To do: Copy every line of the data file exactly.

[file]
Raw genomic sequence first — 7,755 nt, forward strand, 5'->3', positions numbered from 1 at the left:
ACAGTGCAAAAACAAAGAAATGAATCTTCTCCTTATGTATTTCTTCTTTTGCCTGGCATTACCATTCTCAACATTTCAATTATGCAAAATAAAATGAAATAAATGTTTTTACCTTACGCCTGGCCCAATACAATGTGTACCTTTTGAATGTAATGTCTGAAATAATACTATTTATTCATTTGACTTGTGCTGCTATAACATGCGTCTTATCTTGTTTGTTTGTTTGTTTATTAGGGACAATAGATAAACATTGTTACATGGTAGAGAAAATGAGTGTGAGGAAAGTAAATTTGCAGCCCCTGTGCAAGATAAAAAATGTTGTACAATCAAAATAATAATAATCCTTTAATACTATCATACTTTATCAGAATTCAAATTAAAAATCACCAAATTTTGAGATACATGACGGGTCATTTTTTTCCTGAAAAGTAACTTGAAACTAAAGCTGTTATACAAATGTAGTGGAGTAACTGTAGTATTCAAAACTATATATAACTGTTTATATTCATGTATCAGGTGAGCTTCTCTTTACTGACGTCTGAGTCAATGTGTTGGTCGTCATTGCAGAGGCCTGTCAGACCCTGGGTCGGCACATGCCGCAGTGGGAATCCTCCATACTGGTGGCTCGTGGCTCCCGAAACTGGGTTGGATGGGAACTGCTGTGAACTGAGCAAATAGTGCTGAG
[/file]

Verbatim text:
Raw genomic sequence first — 7,755 nt, forward strand, 5'->3', positions numbered from 1 at the left:
ACAGTGCAAAAACAAAGAAATGAATCTTCTCCTTATGTATTTCTTCTTTTGCCTGGCATTACCATTCTCAACATTTCAATTATGCAAAATAAAATGAAATAAATGTTTTTACCTTACGCCTGGCCCAATACAATGTGTACCTTTTGAATGTAATGTCTGAAATAATACTATTTATTCATTTGACTTGTGCTGCTATAACATGCGTCTTATCTTGTTTGTTTGTTTGTTTATTAGGGACAATAGATAAACATTGTTACATGGTAGAGAAAATGAGTGTGAGGAAAGTAAATTTGCAGCCCCTGTGCAAGATAAAAAATGTTGTACAATCAAAATAATAATAATCCTTTAATACTATCATACTTTATCAGAATTCAAATTAAAAATCACCAAATTTTGAGATACATGACGGGTCATTTTTTTCCTGAAAAGTAACTTGAAACTAAAGCTGTTATACAAATGTAGTGGAGTAACTGTAGTATTCAAAACTATATATAACTGTTTATATTCATGTATCAGGTGAGCTTCTCTTTACTGACGTCTGAGTCAATGTGTTGGTCGTCATTGCAGAGGCCTGTCAGACCCTGGGTCGGCACATGCCGCAGTGGGAATCCTCCATACTGGTGGCTCGTGGCTCCCGAAACTGGGTTGGATGGGAACTGCTGTGAACTGAGCAAATAGTGCTGAG